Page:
Signal path question

Signal path question

I have a really basic question.
I have a mic Signal, it goes to my audio interface, which goes to stereo in, to pregain, to eq, to prefader inserts, to channel strip, to Fader, to post fader inserts…

Allowing that somethings can be switched around, do I have that basically correct?

At what point does the signal get printed to a track?
In other words where is the virtual reel to reel in this scheme?

What can be changed in the mix, and what is written permanently?

Thanks for helping a beginner.

After the “Stereo In” it is recorded to the track. Every thing from “Pregain” and after will not affect the raw audio unless you ‘render’ it. (excuse me for not using the correct Cubase term.

Thank you very much.
That makes perfect sense now that I think about it, as it allows for maximum flexibility.

Actually this is not really clear…

There are two parts involved… you have input buses that have inserts that can be printed to the track as well. Everything whats sent to the audio track gets printed and everything what is changed on that track is playback/monitoring only.

Have a look on the manual:

This is very clear that what goes out of an input channel is what will be recorded to the track.

I checked out your link:

Audio Recording

You can record audio using any of the basic recording methods.

When you finish recording, an audio file is created in the Audio folder within the project folder. In the Pool, an audio clip is created for the audio file, and an audio event that plays the whole clip appears on the recording track. Finally, a waveform image is calculated for the audio event. If the recording was very long, this may take a while.


The waveform image is calculated and displayed during the actual recording process. This real-time calculation uses some processing power. If your processor is slow or if you are working on a CPU-intensive project, deactivate Create Audio Images during Record in the Preferences dialog (Record—Audio page).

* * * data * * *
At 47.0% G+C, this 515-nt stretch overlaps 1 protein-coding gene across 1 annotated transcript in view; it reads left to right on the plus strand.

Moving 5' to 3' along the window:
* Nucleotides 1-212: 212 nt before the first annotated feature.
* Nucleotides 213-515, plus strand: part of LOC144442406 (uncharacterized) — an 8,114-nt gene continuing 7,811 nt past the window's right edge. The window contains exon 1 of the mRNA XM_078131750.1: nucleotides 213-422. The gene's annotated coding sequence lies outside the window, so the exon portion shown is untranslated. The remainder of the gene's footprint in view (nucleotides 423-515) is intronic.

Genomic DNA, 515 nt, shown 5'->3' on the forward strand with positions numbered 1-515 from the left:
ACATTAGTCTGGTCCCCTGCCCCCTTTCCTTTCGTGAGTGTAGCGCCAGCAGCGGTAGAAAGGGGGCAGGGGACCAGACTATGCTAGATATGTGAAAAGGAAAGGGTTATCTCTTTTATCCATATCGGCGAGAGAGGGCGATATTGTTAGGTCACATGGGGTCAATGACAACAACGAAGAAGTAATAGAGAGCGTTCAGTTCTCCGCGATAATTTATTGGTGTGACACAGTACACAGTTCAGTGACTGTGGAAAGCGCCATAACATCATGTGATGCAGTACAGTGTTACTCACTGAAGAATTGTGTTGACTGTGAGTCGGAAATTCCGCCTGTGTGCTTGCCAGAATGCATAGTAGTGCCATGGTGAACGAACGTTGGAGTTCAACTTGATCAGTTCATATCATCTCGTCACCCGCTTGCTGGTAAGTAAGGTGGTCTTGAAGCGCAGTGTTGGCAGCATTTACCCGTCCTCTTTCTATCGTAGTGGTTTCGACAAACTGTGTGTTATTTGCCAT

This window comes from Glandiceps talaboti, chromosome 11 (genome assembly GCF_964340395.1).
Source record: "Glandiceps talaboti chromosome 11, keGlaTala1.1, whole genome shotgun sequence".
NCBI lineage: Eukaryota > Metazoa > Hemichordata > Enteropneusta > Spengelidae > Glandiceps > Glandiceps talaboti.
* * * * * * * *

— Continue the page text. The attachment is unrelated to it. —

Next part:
I don’t see how this addresses my question.
Is there anything in the manual about what is printed to the track and what isn’t?

I suppose the question could be settled through some experimentation, but I was hoping there might be a definitive answer somewhere.

Did you read the whole chapter? Or only that one page…

Everything done in the input channel is printed.

Fair enough.
I will read The whole chapter.

Is this the relevant section?

# Recording and Effects

Cubase allows you to add effects and/or EQ directly while recording. This is done by adding insert effects and/or making EQ settings for the input channel in the MixConsole.

If you record with effects, the effects become part of the audio file itself. You cannot change the effect settings after recording.

What is meant by "input channel?
Is that the “stereo In” of the left most fader, or some part of the signal path of the destination track?

The above quoted passage mentions only insert effects and EQ settings, in the first part, but then says “if you record with effects, the effects become part of the audio file itself,” which sounds like they’re talking about effects in general. This leaves me wondering about send effects, and the channel strip.


What don’t you understand here ?

The input channels are the channels corresponding to your physical inputs and are called Mono or Stereo In. What goes out of the input channel is what will be recorded to your track. Period.
This can’t be more simple than that. Do you want a whole dissertation about input channels or is this enough ?

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Cubase uses some concepts to enable special use cases.
One is the use of dedicated channel strips for inputs.
This makes it possible to insert plugins (amp simulations) or use channel processing (filters or EQ) before the signal gets recorded.
These channels are named “Input Channels” and have no representation in the project window. There are only visible in the mixer.
They have no solo, no record and no monitor button.

effects…plugins… amp simulation whatever you call it…

Louis R and st10ss,

Thanks for clearing this up,
And sorry for any exasperation I may have caused.

You’ve been a big help to me.